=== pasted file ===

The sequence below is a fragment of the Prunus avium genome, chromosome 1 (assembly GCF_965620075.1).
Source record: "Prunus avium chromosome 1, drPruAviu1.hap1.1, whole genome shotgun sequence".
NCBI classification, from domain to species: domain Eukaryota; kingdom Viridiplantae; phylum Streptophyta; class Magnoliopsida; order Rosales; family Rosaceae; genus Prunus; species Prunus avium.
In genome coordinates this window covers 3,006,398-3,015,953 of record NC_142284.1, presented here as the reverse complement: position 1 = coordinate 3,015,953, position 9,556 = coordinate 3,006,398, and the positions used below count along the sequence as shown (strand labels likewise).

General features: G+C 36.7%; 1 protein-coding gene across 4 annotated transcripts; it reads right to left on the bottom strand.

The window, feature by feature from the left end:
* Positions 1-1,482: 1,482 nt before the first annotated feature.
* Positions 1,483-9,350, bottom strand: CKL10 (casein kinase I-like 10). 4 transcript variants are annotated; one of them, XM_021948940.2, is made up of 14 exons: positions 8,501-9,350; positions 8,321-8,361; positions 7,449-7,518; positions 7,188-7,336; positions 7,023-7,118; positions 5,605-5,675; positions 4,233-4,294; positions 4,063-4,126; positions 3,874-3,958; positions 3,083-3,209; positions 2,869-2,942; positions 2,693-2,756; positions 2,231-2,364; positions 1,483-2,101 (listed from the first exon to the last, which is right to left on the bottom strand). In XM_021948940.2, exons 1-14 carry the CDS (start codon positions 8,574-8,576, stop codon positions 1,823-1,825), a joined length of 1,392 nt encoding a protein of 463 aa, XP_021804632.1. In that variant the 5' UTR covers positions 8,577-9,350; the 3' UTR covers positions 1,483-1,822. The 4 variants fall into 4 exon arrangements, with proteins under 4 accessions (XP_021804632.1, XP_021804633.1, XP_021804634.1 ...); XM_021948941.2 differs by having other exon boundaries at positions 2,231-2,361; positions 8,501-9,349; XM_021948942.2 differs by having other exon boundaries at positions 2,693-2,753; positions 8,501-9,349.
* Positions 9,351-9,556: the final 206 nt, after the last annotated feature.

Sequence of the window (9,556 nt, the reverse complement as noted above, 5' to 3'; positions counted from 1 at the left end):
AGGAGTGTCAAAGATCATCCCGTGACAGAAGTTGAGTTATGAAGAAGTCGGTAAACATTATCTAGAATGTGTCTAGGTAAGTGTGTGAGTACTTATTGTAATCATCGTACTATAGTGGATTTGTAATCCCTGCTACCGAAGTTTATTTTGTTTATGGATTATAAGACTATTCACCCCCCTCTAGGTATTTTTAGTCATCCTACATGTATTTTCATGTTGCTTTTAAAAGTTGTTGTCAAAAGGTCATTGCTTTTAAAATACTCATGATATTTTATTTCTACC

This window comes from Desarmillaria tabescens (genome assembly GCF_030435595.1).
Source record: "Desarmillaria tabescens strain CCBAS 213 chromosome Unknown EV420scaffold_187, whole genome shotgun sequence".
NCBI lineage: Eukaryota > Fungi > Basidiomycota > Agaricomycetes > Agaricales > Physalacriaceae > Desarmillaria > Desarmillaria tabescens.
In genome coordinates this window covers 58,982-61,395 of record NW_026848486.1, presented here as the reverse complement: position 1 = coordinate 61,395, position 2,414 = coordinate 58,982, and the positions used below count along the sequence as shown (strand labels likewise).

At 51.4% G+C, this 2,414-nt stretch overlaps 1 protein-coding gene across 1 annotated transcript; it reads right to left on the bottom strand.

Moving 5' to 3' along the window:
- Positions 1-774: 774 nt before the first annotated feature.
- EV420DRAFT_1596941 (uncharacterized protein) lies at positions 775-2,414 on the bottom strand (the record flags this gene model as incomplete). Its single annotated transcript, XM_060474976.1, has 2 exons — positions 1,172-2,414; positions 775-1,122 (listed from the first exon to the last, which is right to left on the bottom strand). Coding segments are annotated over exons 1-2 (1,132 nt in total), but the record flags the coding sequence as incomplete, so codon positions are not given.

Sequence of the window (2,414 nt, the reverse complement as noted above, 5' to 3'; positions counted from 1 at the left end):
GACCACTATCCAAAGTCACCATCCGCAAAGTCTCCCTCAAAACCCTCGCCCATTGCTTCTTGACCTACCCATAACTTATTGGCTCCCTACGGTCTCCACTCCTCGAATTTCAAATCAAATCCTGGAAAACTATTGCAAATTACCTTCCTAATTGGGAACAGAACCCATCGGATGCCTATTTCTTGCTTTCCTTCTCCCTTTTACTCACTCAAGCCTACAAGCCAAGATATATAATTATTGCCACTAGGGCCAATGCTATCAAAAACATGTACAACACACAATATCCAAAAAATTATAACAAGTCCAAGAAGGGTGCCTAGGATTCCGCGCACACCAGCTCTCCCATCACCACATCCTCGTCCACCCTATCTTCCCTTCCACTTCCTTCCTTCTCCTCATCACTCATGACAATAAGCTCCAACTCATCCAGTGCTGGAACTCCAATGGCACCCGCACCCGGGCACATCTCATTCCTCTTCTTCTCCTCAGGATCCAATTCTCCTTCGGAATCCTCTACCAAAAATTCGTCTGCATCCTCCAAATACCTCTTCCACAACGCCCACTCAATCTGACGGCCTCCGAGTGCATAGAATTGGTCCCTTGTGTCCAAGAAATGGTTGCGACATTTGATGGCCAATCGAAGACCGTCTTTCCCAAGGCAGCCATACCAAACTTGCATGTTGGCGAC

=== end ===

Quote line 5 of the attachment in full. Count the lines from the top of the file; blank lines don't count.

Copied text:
General features: G+C 36.7%; 1 protein-coding gene across 4 annotated transcripts; it reads right to left on the bottom strand.